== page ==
In the next few days, Defense Secretary Jim Mattis and budget director Mick Mulvaney will face off in front of President Trump about the size of the defense budget. As deficit concerns clash with national security, a Trump decision in favor of Mulvaney could force a less assertive strategy and steep cuts to modernization programs.
We have been here before. In 1982 Caspar Weinberger, then-Secretary of Defense, and David Stockman, then-director of the Office of Management & Budget, had a similar showdown. DOD won that time. What does that have to tell us about the impending Mulvaney–Mattis showdown? And if OMB wins this time, would Mattis stay on?
Why a showdown now?
Last month President Trump was briefed by his economic team and awoke to the challenge of deficits, which are large and rising. The projected deficit for FY 2019 is over $1 trillion, according to the Congressional Budget Office, and will continue to grow as baby boomers retire and interest rates increase from the historic lows of the post-recession decade. Total debt owed to the public will reach 100 percent of GDP in 2030, the level many economists use as a benchmark for economic trouble.
And all this is happening even though the economy is booming, and deficits should be falling. When the next recession hits, as it inevitably will someday, deficits will explode, and there will be little cushion to absorb them.
Alarmed by these projections, Trump directed a five percent cut in domestic spending and a $700 billion defense budget (which included the base budget plus war funding plus the nuclear elements of the Department of Energy, called “050” in Congressional budgeting). This represented a $33 billion or 4.5 percent cut from the previous plan of $733 billion.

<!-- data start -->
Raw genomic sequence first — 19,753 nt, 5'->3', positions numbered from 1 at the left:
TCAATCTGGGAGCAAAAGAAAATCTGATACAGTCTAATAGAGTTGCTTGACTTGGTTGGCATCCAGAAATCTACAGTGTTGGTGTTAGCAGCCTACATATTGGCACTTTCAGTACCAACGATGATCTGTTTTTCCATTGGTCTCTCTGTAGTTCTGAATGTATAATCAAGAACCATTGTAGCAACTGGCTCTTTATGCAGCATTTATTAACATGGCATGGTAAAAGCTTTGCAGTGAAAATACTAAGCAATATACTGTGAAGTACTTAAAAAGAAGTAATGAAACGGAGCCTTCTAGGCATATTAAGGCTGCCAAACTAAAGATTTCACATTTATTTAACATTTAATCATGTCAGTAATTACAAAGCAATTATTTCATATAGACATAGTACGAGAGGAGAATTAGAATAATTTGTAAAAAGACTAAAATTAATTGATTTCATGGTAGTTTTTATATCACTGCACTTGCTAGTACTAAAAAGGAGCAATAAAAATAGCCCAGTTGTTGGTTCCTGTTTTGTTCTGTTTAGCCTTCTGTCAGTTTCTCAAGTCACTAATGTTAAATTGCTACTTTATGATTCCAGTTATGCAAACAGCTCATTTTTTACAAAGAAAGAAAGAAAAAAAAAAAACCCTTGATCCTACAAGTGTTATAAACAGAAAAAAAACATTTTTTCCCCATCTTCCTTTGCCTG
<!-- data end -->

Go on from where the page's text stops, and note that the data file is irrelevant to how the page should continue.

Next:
The cuts caught everyone by surprise because OMB had not prepared the ground with papers or analyses. Mulvaney simply relayed the lower guidance to DOD as its new planning target.
The DOD has thus produced two budgets, at $700 billion and $733 billion. Although Mulvaney was not, apparently, the source of the cuts, he is likely supportive. As a member of Congress, he had been a strong deficit hawk and skeptical of all government spending. Further, he apparently believes that the decision has been made and that the lower number is the administration’s position.
Sec. Mattis has been clear that he opposes the lower defense budget. Last January he published a National Defense Strategy that was very forward-leaning, arguing that, “Without sustained and predictable investment to restore readiness and modernize our military to make it fit for our time, we will rapidly lose our military advantage, resulting in a Joint Force that has legacy systems irrelevant to the defense of our people.” Just last week, in his keynote address at the Reagan National Defense Forum, he stated that “without sustained, predictable funding, the gains we’ve made will fade, and our investments will never realize their full potential.” So Mattis will appeal for the higher number.
And Mattis might change the president’s mind. In any administration, the secretary of defense is one of the few cabinet members who can appeal directly to the president — and, despite persistent rumors of his departure, Mattis in particular has always seemed to be one of the few people Trump deeply respects.
Deja vu all over again
There are strong parallels to the 1982 Weinberger–Stockman showdown, which occurred when it became clear that balancing the budget was not going to be achievable with the current policies. The Reagan administration’s previous projections had shown a balanced budget in the future but that projection relied on what was called the “magic asterisk” — a footnote on massive “future efficiencies to be identified” — and the “rosy scenario” — very favorable economic projections.
Neither materialized. By 1982, it was clear that large efficiencies were not going to be achievable because the administration had used all its political capital on tax cuts and the defense buildup. The rosy scenario unraveled as economic performance deteriorated as a result of anti-inflation measures (which were eventually successful but hurt near-term budget projections). Stockman wanted to cut defense as one step in curbing deficits.